The jacket was in a difficult place – it was slightly damp from my exertion and the rain the day before, and I was pulling it onto my shivering body at a god-awful hour in the morning.  I climb hot, so I just pulled the jacket on over my base layer and shuddered as the cold Alchemy ran across my skin.  I needn’t have worried, though – all the Dry.Q Elite needed was a little bit of heat to start kicking, and my body’s heat soon dried out the fabric.

On the whole I was much more comfortable climbing in the cold, dry conditions of our summit bid than I had been on the day before.  This illustrates the same point I made above – the Alchemy excels in cold, dry conditions; it doesn’t breathe quite as well as comparable hardshells and it’s warmer, plus the denser face fabric tends to hold water more than most modern hardshells.  Mind you, as my climb illustrated it’s versatile enough to cope with less-than-ideal conditions, but it’s a bit like asking a Porsche to pull a trailer.

Merry Christmas from Warren (8 of 12)

The jacket’s fit is spot on; I’m 5’10” and weigh 175lbs.  The waist of the jacket is a solid 32″ – I couldn’t wear the jacket comfortably over a harness, but it’s cut so slim at the hem that it fits very well under a harness.  That’s fine, but it made for some confusing times trying to figure out how best to manage ventilation with the two-way zipper.  Otherwise, though, I was happy with the fit – as I mentioned above, its sleeves are cut long which is something of a hallmark of great alpine fits – it reminds me fondly of the Rab Myriad which I raved about some time ago.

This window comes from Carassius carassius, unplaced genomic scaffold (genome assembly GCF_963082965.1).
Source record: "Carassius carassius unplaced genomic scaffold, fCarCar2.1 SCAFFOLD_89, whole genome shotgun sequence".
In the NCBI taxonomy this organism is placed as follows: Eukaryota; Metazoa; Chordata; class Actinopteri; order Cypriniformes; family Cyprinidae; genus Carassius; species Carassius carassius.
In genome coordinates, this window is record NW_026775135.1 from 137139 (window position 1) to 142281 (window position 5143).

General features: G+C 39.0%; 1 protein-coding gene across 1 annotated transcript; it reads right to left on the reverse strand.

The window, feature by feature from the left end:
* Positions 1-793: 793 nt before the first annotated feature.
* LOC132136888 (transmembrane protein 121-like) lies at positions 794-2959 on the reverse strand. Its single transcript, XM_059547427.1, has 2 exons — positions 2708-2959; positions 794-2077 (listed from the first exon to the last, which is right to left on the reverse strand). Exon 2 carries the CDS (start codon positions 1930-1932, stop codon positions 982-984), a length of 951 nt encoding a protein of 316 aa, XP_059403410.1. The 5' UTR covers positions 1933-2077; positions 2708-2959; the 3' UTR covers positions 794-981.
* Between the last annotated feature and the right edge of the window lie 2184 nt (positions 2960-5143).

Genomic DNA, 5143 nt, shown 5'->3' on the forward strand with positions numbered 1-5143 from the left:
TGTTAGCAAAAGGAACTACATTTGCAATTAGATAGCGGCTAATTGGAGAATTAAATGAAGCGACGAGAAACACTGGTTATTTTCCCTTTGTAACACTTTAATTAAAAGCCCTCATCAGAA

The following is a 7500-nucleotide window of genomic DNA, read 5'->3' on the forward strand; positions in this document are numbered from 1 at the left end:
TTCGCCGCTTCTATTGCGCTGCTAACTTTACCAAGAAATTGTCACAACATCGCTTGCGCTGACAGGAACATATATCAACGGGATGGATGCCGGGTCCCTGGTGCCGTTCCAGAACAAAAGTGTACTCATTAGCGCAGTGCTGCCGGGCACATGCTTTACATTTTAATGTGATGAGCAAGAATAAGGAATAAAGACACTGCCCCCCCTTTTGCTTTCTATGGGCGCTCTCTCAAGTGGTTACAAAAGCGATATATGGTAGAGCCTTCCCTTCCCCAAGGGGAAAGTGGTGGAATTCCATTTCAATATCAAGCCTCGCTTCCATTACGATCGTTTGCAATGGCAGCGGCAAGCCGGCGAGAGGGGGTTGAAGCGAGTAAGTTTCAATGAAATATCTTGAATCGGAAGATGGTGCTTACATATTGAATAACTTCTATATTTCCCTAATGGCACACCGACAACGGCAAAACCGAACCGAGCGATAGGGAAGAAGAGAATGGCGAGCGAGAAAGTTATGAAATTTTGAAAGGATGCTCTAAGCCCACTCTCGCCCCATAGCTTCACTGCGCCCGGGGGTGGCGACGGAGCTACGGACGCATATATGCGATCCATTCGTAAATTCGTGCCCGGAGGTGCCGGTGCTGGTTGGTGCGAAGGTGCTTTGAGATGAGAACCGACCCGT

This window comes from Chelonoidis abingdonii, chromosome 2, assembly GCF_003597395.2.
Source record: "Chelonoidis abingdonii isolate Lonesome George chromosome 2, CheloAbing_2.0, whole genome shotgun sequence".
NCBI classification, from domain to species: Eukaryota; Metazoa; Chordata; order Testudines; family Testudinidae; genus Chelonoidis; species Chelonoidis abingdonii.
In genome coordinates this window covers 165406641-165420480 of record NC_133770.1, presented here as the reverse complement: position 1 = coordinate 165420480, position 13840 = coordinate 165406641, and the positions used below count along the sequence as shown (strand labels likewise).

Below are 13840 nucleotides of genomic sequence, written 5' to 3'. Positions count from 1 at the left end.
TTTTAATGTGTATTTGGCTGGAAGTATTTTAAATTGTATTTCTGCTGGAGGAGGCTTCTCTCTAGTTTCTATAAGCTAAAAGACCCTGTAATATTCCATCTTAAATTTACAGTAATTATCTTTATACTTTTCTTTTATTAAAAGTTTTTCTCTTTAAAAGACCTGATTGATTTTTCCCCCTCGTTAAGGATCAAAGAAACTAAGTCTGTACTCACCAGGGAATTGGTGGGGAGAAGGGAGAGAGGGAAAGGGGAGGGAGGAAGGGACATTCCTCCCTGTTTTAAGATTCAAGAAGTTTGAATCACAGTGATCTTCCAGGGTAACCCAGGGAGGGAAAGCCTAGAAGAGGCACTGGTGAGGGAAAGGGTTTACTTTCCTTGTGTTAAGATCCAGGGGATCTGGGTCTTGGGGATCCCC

On the whole, the jacket is built with excellent craftsmanship; frankly I was a little surprised seeing as this softshell comes out of a Chinese factory.  The seam taping is beautifully done and all of the corners are finished with fabric circles.  The inside of the jacket is a testimony to excellent needlework and the lazercut accents found throughout the Alchemy certainly add a lot to the perception of quality.

Merry Christmas from Warren (9 of 12)

The Good

  • It excels in its niche
  • Excellent hood design is very strong and versatile
  • Tailoring of the jacket allows for great range-of-motion
  • Lots of pockets and storage options
  • Several great ventilation configurations

The Bad

  • Rather heavy – almost 1.5lbs
  • Fabric itself lacks much inherent stretch

The Bottom Line: Mountain Hardwear Alchemy

It’s always enjoyable to review a truly great jacket.  It took a little bit of time for me to realize that the Alchemy is designed for very specific conditions, but in those conditions it’s really excellent.  The performance of Dry.Q Elite has long been respected in the industry and it’s good to see that sort of laminate paired into a worthy softshell.  Softshells are often poorly done in my opinion, but that is not the case here.  If you don’t think Mountain Hardwear can produce top-shelf shells, check out the Alchemy.

Buy Now: Available from Backcountry.com


n.b. – Mountain Hardwear produced a softshell with Gore Windstopper fabric that was quite popular in its time; this is a completely different product that happens to have the same name.

About Author

Kevin Glover is an outdoorsman living, climbing and biking in Spokane, WA. Originally from the Nevada high desert, he moved to the PNW for its mild winters and allergen-free summers. He has guided throughout the Cascades and Enchantments for Peak 7 Adventures.